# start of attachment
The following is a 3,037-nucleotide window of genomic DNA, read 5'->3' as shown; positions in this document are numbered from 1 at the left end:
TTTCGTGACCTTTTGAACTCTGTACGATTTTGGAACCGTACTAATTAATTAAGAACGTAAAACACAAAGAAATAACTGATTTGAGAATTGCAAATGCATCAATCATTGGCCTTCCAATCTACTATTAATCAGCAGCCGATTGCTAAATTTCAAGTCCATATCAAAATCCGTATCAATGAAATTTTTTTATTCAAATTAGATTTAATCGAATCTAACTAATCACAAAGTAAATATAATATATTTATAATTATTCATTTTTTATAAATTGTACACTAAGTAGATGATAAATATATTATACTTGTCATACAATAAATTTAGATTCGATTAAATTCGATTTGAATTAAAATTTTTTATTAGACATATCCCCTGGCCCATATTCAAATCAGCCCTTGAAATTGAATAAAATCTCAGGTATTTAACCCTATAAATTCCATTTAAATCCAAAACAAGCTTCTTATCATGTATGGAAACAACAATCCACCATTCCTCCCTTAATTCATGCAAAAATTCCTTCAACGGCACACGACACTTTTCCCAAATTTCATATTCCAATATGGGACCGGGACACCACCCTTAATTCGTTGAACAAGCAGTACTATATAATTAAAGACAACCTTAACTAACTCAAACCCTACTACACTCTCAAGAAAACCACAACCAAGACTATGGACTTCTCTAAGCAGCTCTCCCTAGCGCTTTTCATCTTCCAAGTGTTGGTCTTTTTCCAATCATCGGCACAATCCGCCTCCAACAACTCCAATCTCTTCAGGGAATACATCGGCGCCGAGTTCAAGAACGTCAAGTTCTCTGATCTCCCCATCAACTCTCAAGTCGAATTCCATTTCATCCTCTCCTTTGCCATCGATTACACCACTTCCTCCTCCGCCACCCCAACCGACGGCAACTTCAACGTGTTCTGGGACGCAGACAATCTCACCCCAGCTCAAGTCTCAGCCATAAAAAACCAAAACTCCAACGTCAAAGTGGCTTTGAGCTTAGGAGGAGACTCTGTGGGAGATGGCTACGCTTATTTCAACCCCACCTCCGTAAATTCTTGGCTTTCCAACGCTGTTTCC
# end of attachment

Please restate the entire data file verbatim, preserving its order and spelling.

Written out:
The following is a 3,037-nucleotide window of genomic DNA, read 5'->3' as shown; positions in this document are numbered from 1 at the left end:
TTTCGTGACCTTTTGAACTCTGTACGATTTTGGAACCGTACTAATTAATTAAGAACGTAAAACACAAAGAAATAACTGATTTGAGAATTGCAAATGCATCAATCATTGGCCTTCCAATCTACTATTAATCAGCAGCCGATTGCTAAATTTCAAGTCCATATCAAAATCCGTATCAATGAAATTTTTTTATTCAAATTAGATTTAATCGAATCTAACTAATCACAAAGTAAATATAATATATTTATAATTATTCATTTTTTATAAATTGTACACTAAGTAGATGATAAATATATTATACTTGTCATACAATAAATTTAGATTCGATTAAATTCGATTTGAATTAAAATTTTTTATTAGACATATCCCCTGGCCCATATTCAAATCAGCCCTTGAAATTGAATAAAATCTCAGGTATTTAACCCTATAAATTCCATTTAAATCCAAAACAAGCTTCTTATCATGTATGGAAACAACAATCCACCATTCCTCCCTTAATTCATGCAAAAATTCCTTCAACGGCACACGACACTTTTCCCAAATTTCATATTCCAATATGGGACCGGGACACCACCCTTAATTCGTTGAACAAGCAGTACTATATAATTAAAGACAACCTTAACTAACTCAAACCCTACTACACTCTCAAGAAAACCACAACCAAGACTATGGACTTCTCTAAGCAGCTCTCCCTAGCGCTTTTCATCTTCCAAGTGTTGGTCTTTTTCCAATCATCGGCACAATCCGCCTCCAACAACTCCAATCTCTTCAGGGAATACATCGGCGCCGAGTTCAAGAACGTCAAGTTCTCTGATCTCCCCATCAACTCTCAAGTCGAATTCCATTTCATCCTCTCCTTTGCCATCGATTACACCACTTCCTCCTCCGCCACCCCAACCGACGGCAACTTCAACGTGTTCTGGGACGCAGACAATCTCACCCCAGCTCAAGTCTCAGCCATAAAAAACCAAAACTCCAACGTCAAAGTGGCTTTGAGCTTAGGAGGAGACTCTGTGGGAGATGGCTACGCTTATTTCAACCCCACCTCCGTAAATTCTTGGCTTTCCAACGCTGTTTCC